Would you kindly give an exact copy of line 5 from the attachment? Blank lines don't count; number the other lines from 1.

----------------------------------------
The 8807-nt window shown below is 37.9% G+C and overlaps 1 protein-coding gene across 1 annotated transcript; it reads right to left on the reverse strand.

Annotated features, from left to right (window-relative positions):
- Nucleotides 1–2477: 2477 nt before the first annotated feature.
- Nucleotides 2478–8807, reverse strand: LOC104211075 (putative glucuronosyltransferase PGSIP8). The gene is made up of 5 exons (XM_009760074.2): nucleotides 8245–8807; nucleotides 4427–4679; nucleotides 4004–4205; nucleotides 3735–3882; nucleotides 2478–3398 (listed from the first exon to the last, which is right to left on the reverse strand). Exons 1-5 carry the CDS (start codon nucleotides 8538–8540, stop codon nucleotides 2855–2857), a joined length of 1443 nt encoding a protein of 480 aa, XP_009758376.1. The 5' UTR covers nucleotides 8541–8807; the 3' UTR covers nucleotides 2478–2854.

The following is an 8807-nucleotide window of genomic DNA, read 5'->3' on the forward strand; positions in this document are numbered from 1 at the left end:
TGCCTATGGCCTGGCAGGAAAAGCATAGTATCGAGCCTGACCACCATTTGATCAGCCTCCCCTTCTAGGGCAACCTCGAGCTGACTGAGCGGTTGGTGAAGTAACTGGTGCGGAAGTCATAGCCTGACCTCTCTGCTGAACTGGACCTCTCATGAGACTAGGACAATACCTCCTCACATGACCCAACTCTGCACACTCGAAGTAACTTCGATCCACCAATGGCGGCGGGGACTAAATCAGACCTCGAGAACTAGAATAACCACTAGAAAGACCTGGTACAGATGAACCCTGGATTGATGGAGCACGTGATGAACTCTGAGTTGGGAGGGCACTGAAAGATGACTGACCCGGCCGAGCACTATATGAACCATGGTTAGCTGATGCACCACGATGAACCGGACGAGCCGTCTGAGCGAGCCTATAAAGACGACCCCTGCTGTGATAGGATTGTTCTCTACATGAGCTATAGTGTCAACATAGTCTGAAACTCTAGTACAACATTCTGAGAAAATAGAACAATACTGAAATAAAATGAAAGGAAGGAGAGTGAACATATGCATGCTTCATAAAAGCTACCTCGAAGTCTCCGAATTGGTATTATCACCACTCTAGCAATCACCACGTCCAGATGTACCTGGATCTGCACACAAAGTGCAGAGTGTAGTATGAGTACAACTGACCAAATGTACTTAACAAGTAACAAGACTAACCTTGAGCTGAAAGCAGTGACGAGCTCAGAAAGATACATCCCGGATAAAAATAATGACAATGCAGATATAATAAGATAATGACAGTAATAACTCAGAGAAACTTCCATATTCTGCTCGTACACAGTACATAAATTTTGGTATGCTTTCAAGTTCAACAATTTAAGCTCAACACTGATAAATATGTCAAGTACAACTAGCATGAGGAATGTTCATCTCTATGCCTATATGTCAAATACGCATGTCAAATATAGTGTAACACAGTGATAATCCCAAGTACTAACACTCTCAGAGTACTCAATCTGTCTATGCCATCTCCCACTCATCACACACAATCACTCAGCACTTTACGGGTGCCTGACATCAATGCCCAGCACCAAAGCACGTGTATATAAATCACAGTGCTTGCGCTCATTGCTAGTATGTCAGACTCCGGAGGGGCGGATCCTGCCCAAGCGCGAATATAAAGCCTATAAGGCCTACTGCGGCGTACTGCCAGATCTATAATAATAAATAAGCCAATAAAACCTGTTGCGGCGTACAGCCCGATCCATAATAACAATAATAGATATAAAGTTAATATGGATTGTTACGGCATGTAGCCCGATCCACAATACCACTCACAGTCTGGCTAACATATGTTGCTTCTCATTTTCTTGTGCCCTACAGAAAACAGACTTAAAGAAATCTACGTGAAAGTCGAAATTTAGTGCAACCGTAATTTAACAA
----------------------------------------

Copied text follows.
The following is an 8807-nucleotide window of genomic DNA, read 5'->3' on the forward strand; positions in this document are numbered from 1 at the left end: